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Pittsburgh Steelers head coach Mike Tomlin talks with Cincinnati Bengals head coach Marvin Lewis following an NFL wild-card playoff football game Sunday, Jan. 10, 2016, in Cincinnati. Pittsburgh won 18-16. (AP Photo/Gary Landers)

Pittsburgh Steelers head coach Mike Tomlin talks with Cincinnati Bengals head coach Marvin Lewis following an NFL wild-card playoff football game Sunday, Jan. 10, 2016, in Cincinnati. Pittsburgh won 18-16. (AP Photo/Gary Landers)

This life holds many mysteries; the cosmos, the meaning of life (if there is one), love, the mind of Donald Trump (if there is one)….and thee one that keeps me awake at night, sometimes… why does 14th year, Cincinnati Bengals head coach Marvin Lewis, still have his job?

Yes, that’s 14 years. In dog life, that’s 98 years. In NFL life, that’s 98 years.

In my world, it’s a given that we will never wrap ourselves around the concepts of the cosmos, life, love, and Trump…but we should at least attempt to understand the Marvin Lewis thing.

Why you ask? (I’ll assume you have). Because it defies the laws of the universe. You might (or not) say that Marv Lewis is the NFL’s version of the black hole. He defies logic. He defies explanation. He defies gravity.

Like those who wondered before me…Hubble, Sagan, Kinsey, Leary (Timothy), this inquiring mind wants to know…has to know.

According to the Lakeland (Florida) Ledger, NFL head coaching jobs last on average a mere 38 months. Lewis’ employment is a mere 14 years. To compare, Tom Coughlin took the Giants of New York to two championships. Coughlin lasted seven years.

Lewis had college stops at Idaho State, New Mexico and Pitt, then stayed in his hometown to work for the Steelers before moving on to Baltimore and eventually Cincinnati as headmaster.

I was underwhelmed by Marv’s early success at 16-16, his first two years in Cincy. But hey, it was early. When he went 11-5 the third year, there was promise. But after going 4-11-1 in year six (46-55 over six years), I assumed he would get the boot. I mean….really.

I was scratching my head in bewilderment.

By the time he got to year eight (4-12), I was somehow appalled at the lack of explanation for this man still having his job (as if someone owes me an explanation). I mean, this is pro sports, it’s win or go home. Isn’t that so?

In the last five years, Lewis has had five winning seasons, collectively 52-27 (.656). That’s the good news. That got him into the playoffs five years straight, where he promptly lost them all. That’s the bad news. He stands at 0-7 in the playoffs. You want to win in the playoffs. Isn’t that so?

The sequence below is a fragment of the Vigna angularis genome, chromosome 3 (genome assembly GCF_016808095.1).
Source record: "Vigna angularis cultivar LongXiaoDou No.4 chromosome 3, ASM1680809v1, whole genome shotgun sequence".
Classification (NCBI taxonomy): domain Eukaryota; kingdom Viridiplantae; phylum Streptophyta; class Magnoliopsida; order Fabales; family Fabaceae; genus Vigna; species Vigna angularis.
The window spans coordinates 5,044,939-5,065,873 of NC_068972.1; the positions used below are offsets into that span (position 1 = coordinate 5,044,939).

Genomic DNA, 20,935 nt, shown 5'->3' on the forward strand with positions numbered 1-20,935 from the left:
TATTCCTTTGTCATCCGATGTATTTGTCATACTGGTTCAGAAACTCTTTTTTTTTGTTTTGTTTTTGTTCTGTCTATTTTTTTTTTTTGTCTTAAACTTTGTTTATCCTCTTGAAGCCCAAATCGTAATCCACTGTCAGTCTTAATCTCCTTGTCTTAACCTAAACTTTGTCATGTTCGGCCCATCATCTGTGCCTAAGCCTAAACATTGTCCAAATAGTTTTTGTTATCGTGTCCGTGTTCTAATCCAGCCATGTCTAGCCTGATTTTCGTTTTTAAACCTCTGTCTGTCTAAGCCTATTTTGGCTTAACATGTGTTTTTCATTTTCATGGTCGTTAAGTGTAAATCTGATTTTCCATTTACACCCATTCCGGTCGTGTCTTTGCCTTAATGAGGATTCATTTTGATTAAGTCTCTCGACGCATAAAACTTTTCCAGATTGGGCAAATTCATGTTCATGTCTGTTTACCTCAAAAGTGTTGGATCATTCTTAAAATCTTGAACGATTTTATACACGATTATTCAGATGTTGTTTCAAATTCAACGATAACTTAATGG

My head is very itchy.

I know this sounds absurd, but to reiterate, Marvin Lewis has reached the postseason for half of his head coaching life and has never won a playoff game. Think… the Susan Lucci of football.

At this point I want to be clear, despite my dubiety, I am not advocating his employment one way or the other. Frankly my dear, I don’t give a damn (except for a subject to write about). If I were a Cincinnati Bengals fan however, I would give a lot of damn. So I’m wondering….do they?

*Jimmy Johnson won two super bowls in five years in Dallas and was history.

Given the position of head coach, the longevity and results of such, and the patience of NFL football club owners… how is the 14 year reign of Marv Lewis possible?

WAIT! This just in…Marvin Lewis’ employment has been EXTENDED!

WHAT?? Yes, a one-year extension stretching his tenure to 15 years before the 14th has even played out. He has been given his 3rd consecutive one-year extension.

My head is so sore from scratching, it’s bleeding.

I am flabbergasted. And I seem to be the only one. I never hear controversy, rumors, trash-talk, innuendos, threats, or rumblings of Lewis’ staying power.

I never hear the questioning of his resolve to win. What I do hear is that Marv Lewis is the Bengals all time wins leader. Well that’s great, but that’s akin to saying that Susan Lucci is the all-time Emmy nominations leader.

Susan Lucci was nominated 18 times for a daytime Emmy (a record) and lost them all before she won in 1999. Is this the fate of Marvin Lewis?

Maybe the trend here is to wait and wait and wait until your coach wins a championship, then cut him loose. Maybe the league’s winning coaches just got to their peak sooner than Lewis, so he’s still working it. Is that the criteria for coaches? Stay till you win?

*Tony Dungy won a championship and was out of Indy in seven years.

Lewis’ record as a head coach in the NFL is 112-94-2, a .543 percentage. I would call that average, mediocre, so so.

I voiced this aloud recently and a relative said “that’s the expectation in Cincinnati.” Is that so?